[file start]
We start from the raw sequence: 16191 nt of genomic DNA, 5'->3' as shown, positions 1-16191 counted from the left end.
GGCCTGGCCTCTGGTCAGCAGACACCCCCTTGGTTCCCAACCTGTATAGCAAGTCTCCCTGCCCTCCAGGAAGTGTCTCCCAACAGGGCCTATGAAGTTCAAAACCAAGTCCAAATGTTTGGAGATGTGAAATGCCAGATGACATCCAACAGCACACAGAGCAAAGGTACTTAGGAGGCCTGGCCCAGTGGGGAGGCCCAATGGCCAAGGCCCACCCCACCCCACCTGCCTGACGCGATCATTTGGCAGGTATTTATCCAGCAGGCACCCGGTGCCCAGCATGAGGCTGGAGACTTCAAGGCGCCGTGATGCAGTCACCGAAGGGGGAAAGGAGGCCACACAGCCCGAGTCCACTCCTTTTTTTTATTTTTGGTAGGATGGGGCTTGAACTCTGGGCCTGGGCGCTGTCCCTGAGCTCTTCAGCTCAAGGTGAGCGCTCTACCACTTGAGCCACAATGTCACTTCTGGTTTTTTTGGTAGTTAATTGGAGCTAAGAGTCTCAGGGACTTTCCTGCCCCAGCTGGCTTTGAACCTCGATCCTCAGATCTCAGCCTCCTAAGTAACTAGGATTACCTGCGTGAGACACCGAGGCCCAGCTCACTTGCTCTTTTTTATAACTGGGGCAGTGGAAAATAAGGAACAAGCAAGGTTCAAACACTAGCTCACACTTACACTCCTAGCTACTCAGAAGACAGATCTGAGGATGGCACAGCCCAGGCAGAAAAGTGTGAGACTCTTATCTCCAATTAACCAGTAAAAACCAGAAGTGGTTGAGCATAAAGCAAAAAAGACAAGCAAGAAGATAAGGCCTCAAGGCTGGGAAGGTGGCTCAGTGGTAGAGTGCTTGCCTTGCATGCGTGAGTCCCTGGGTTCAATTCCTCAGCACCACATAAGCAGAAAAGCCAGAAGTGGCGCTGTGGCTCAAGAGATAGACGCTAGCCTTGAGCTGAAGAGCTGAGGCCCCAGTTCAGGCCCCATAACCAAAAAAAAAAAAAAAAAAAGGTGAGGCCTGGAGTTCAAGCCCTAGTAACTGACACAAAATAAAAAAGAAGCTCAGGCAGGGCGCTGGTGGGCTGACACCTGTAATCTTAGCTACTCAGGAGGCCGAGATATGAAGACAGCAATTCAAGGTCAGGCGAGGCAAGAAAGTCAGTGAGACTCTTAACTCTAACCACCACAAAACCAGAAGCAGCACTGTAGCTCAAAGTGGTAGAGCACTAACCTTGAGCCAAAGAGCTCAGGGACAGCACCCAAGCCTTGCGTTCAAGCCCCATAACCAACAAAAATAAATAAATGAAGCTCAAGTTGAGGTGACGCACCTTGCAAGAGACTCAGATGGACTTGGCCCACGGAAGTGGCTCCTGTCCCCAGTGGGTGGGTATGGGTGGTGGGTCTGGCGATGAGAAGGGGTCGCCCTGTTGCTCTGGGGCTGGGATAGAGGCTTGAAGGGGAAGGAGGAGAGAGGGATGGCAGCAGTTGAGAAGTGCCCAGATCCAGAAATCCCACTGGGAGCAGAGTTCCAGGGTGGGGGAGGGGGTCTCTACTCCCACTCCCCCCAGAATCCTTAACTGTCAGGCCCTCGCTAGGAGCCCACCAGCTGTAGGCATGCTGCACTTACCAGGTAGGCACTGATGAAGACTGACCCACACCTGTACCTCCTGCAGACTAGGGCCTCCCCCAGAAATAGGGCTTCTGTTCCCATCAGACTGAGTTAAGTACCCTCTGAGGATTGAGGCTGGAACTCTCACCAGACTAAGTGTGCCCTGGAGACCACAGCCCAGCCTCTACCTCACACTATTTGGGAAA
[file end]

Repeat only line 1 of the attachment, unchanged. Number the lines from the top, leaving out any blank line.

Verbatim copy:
We start from the raw sequence: 16191 nt of genomic DNA, 5'->3' as shown, positions 1-16191 counted from the left end.